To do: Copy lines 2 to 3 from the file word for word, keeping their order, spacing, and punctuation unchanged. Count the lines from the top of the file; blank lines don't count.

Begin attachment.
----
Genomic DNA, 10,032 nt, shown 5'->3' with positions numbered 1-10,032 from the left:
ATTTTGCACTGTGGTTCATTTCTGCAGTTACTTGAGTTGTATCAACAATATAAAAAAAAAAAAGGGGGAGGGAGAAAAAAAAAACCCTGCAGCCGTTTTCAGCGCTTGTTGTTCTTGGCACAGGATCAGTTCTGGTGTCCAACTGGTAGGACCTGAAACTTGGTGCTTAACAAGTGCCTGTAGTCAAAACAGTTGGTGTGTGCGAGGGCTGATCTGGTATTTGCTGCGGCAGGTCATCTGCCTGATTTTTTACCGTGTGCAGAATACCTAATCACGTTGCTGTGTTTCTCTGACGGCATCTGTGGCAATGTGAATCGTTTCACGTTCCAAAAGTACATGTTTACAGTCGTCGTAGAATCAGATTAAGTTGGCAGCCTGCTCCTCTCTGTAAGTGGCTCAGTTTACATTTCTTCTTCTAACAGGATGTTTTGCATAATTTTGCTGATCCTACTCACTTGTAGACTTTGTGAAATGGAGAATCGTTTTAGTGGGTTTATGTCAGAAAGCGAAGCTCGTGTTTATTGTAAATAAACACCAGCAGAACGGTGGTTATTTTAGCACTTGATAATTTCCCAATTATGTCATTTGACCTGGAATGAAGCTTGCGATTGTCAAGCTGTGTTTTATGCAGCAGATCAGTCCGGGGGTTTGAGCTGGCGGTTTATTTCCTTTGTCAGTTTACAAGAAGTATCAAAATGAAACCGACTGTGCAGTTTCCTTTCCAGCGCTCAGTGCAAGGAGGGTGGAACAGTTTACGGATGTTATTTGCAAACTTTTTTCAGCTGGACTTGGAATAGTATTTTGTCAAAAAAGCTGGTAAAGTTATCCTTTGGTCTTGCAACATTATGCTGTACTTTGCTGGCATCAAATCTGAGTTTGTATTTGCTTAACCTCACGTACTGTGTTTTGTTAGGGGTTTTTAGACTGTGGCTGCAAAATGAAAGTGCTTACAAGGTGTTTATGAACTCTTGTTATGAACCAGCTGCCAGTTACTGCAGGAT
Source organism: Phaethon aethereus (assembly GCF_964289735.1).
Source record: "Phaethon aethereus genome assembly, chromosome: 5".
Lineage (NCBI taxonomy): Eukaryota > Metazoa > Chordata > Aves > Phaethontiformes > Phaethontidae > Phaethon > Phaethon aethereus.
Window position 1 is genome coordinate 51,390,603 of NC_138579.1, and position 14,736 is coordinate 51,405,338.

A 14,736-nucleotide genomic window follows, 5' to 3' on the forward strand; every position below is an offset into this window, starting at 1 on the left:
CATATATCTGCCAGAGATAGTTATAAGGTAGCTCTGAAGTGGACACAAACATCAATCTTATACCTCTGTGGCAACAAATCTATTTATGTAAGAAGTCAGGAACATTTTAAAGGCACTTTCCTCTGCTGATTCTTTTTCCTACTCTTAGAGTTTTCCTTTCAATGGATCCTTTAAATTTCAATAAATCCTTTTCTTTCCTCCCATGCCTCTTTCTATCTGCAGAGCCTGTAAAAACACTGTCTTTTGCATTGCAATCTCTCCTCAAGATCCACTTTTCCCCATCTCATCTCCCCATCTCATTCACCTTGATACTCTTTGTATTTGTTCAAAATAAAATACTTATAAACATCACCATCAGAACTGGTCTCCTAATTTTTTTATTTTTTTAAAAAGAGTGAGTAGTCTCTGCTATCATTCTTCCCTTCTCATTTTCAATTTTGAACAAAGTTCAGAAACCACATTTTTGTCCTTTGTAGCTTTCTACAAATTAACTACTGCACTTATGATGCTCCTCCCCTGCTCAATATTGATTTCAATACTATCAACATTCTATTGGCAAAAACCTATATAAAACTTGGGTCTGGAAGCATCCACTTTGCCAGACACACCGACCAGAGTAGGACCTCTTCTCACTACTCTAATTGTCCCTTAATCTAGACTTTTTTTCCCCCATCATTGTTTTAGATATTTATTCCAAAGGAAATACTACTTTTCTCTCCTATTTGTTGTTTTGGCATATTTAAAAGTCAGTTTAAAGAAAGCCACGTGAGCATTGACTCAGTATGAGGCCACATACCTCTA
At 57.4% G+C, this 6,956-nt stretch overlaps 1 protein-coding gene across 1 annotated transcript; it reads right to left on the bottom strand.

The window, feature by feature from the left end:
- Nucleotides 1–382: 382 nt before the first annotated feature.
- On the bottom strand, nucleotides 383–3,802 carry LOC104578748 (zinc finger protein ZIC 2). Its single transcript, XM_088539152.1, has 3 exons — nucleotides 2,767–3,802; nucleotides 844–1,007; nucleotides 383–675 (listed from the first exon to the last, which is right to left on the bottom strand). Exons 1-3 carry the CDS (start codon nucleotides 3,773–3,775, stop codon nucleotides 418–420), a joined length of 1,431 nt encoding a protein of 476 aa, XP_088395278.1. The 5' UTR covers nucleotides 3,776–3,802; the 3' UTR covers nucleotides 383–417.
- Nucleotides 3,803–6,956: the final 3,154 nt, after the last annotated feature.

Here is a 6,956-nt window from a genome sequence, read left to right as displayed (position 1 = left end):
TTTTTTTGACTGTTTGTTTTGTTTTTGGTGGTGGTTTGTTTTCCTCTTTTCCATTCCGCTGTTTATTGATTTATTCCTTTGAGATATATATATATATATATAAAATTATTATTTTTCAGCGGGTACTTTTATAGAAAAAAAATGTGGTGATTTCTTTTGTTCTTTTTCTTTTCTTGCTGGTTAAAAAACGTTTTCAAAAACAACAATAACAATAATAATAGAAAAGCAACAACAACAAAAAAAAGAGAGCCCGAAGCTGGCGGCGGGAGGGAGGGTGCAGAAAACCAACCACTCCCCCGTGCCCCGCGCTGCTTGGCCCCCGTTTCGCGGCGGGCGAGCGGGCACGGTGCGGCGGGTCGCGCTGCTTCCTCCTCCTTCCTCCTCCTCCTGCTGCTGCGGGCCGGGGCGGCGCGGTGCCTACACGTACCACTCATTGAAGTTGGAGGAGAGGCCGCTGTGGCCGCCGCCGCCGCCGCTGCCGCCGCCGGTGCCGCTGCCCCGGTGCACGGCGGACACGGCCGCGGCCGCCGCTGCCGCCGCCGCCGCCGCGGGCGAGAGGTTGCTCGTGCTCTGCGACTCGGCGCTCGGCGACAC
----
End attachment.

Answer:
ATTTTGCACTGTGGTTCATTTCTGCAGTTACTTGAGTTGTATCAACAATATAAAAAAAAAAAAGGGGGAGGGAGAAAAAAAAAACCCTGCAGCCGTTTTCAGCGCTTGTTGTTCTTGGCACAGGATCAGTTCTGGTGTCCAACTGGTAGGACCTGAAACTTGGTGCTTAACAAGTGCCTGTAGTCAAAACAGTTGGTGTGTGCGAGGGCTGATCTGGTATTTGCTGCGGCAGGTCATCTGCCTGATTTTTTACCGTGTGCAGAATACCTAATCACGTTGCTGTGTTTCTCTGACGGCATCTGTGGCAATGTGAATCGTTTCACGTTCCAAAAGTACATGTTTACAGTCGTCGTAGAATCAGATTAAGTTGGCAGCCTGCTCCTCTCTGTAAGTGGCTCAGTTTACATTTCTTCTTCTAACAGGATGTTTTGCATAATTTTGCTGATCCTACTCACTTGTAGACTTTGTGAAATGGAGAATCGTTTTAGTGGGTTTATGTCAGAAAGCGAAGCTCGTGTTTATTGTAAATAAACACCAGCAGAACGGTGGTTATTTTAGCACTTGATAATTTCCCAATTATGTCATTTGACCTGGAATGAAGCTTGCGATTGTCAAGCTGTGTTTTATGCAGCAGATCAGTCCGGGGGTTTGAGCTGGCGGTTTATTTCCTTTGTCAGTTTACAAGAAGTATCAAAATGAAACCGACTGTGCAGTTTCCTTTCCAGCGCTCAGTGCAAGGAGGGTGGAACAGTTTACGGATGTTATTTGCAAACTTTTTTCAGCTGGACTTGGAATAGTATTTTGTCAAAAAAGCTGGTAAAGTTATCCTTTGGTCTTGCAACATTATGCTGTACTTTGCTGGCATCAAATCTGAGTTTGTATTTGCTTAACCTCACGTACTGTGTTTTGTTAGGGGTTTTTAGACTGTGGCTGCAAAATGAAAGTGCTTACAAGGTGTTTATGAACTCTTGTTATGAACCAGCTGCCAGTTACTGCAGGAT
Source organism: Phaethon aethereus (assembly GCF_964289735.1).